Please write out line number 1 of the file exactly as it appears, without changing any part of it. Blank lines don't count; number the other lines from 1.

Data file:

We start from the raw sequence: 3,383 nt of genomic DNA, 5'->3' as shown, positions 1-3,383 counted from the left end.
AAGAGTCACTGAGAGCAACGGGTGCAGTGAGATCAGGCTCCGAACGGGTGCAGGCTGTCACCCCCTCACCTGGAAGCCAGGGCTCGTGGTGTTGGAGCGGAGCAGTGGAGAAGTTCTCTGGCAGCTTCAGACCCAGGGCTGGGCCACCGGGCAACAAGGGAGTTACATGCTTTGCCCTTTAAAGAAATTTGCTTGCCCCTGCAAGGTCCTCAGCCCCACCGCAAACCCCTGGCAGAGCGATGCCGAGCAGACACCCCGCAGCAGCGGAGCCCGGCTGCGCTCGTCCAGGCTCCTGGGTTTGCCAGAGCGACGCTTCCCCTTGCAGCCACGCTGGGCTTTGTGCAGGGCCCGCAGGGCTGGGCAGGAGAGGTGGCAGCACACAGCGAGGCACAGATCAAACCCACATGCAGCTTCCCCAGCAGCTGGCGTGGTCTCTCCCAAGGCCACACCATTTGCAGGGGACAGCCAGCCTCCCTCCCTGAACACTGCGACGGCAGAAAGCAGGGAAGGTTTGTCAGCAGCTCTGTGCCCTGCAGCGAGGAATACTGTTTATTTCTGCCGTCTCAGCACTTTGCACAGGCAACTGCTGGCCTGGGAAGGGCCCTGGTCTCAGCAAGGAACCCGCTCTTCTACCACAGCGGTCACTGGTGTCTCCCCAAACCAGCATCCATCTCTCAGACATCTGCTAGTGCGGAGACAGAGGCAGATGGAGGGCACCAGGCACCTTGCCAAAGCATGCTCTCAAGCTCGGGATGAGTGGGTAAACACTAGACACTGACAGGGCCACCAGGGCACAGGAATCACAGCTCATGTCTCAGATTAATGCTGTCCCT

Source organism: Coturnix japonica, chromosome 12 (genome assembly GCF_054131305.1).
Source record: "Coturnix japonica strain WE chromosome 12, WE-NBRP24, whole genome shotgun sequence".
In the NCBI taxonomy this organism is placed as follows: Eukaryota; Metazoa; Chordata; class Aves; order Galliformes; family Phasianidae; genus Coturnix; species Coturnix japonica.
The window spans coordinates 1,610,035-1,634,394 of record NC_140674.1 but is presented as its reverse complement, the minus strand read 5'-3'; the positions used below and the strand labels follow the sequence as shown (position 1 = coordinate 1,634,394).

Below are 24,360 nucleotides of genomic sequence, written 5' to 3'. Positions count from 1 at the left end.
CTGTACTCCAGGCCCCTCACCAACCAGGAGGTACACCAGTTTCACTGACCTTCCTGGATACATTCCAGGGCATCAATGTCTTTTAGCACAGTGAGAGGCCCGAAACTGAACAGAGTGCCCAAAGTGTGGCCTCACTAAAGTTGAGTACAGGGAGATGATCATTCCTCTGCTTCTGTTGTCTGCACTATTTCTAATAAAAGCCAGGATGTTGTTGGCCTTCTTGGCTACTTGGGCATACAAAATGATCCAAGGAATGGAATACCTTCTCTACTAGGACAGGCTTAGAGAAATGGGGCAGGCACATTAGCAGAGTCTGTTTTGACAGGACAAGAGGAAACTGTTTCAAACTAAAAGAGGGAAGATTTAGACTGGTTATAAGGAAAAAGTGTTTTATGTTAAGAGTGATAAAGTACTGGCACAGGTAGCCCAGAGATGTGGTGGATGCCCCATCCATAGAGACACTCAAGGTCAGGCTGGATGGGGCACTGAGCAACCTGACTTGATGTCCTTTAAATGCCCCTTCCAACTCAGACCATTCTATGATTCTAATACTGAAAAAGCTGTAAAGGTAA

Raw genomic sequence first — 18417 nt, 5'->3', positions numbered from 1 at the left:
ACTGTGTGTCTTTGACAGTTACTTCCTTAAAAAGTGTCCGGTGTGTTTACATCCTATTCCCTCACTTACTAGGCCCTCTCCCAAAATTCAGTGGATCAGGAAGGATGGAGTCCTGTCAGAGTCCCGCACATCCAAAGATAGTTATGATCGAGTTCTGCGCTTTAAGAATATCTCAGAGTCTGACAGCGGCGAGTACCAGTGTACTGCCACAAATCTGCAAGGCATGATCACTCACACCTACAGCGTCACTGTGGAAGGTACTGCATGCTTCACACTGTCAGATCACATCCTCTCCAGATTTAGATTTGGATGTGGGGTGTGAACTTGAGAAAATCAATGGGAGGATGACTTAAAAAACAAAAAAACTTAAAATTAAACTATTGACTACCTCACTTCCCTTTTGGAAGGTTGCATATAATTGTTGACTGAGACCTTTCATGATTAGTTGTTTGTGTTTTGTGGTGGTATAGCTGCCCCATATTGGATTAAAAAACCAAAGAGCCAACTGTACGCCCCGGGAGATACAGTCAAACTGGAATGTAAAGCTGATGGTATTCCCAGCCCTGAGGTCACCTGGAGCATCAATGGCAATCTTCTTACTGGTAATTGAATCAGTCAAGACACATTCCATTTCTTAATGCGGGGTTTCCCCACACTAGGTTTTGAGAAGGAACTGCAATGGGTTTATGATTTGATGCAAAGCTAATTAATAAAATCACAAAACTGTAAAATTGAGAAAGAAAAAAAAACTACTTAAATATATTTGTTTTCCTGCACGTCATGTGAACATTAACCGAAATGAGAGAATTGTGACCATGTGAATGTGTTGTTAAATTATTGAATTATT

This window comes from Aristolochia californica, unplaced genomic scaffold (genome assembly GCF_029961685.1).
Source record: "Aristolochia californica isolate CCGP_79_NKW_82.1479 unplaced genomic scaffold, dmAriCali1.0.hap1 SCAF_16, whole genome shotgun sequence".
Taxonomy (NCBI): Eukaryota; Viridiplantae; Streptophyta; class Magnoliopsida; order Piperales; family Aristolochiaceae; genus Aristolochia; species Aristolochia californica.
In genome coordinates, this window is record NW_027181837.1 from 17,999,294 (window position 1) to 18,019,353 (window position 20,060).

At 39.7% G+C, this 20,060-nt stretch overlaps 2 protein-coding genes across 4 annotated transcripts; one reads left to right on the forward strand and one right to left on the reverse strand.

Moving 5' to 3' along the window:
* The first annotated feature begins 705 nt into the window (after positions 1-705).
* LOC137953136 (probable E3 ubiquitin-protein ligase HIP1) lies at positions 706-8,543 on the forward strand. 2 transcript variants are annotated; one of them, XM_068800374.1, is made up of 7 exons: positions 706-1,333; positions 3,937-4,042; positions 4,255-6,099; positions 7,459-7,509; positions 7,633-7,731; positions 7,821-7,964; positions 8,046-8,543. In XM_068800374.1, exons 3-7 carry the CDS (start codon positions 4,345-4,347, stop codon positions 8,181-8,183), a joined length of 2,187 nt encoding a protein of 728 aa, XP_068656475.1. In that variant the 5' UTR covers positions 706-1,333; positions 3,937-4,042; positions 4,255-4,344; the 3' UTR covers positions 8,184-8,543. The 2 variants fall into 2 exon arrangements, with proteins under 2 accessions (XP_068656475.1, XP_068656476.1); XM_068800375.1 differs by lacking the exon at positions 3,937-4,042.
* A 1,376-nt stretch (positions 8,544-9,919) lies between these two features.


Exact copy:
We start from the raw sequence: 3,383 nt of genomic DNA, 5'->3' as shown, positions 1-3,383 counted from the left end.